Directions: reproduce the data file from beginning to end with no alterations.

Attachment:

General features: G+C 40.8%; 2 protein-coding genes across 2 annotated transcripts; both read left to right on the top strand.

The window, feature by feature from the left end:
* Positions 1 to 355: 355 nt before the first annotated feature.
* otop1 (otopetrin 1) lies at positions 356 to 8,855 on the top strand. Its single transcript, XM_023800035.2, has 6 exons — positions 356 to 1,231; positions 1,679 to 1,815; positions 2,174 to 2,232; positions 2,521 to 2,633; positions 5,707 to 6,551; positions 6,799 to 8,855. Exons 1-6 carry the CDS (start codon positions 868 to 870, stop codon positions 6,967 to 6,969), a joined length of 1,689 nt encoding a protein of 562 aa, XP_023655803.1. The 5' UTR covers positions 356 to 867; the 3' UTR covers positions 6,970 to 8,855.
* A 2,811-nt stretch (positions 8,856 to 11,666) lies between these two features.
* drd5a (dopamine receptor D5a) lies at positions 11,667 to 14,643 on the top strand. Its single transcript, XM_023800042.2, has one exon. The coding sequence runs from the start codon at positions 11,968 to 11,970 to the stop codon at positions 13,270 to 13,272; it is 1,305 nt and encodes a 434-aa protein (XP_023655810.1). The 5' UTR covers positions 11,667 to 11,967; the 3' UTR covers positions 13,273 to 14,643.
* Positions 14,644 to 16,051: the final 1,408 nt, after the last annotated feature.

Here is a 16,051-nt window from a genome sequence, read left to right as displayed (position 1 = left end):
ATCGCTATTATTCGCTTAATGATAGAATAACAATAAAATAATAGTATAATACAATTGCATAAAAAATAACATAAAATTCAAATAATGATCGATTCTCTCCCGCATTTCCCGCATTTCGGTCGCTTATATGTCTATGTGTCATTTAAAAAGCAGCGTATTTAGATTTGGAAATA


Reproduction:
General features: G+C 40.8%; 2 protein-coding genes across 2 annotated transcripts; both read left to right on the top strand.

The window, feature by feature from the left end:
* Positions 1 to 355: 355 nt before the first annotated feature.
* otop1 (otopetrin 1) lies at positions 356 to 8,855 on the top strand. Its single transcript, XM_023800035.2, has 6 exons — positions 356 to 1,231; positions 1,679 to 1,815; positions 2,174 to 2,232; positions 2,521 to 2,633; positions 5,707 to 6,551; positions 6,799 to 8,855. Exons 1-6 carry the CDS (start codon positions 868 to 870, stop codon positions 6,967 to 6,969), a joined length of 1,689 nt encoding a protein of 562 aa, XP_023655803.1. The 5' UTR covers positions 356 to 867; the 3' UTR covers positions 6,970 to 8,855.
* A 2,811-nt stretch (positions 8,856 to 11,666) lies between these two features.
* drd5a (dopamine receptor D5a) lies at positions 11,667 to 14,643 on the top strand. Its single transcript, XM_023800042.2, has one exon. The coding sequence runs from the start codon at positions 11,968 to 11,970 to the stop codon at positions 13,270 to 13,272; it is 1,305 nt and encodes a 434-aa protein (XP_023655810.1). The 5' UTR covers positions 11,667 to 11,967; the 3' UTR covers positions 13,273 to 14,643.
* Positions 14,644 to 16,051: the final 1,408 nt, after the last annotated feature.

Here is a 16,051-nt window from a genome sequence, read left to right as displayed (position 1 = left end):
ATCGCTATTATTCGCTTAATGATAGAATAACAATAAAATAATAGTATAATACAATTGCATAAAAAATAACATAAAATTCAAATAATGATCGATTCTCTCCCGCATTTCCCGCATTTCGGTCGCTTATATGTCTATGTGTCATTTAAAAAGCAGCGTATTTAGATTTGGAAATA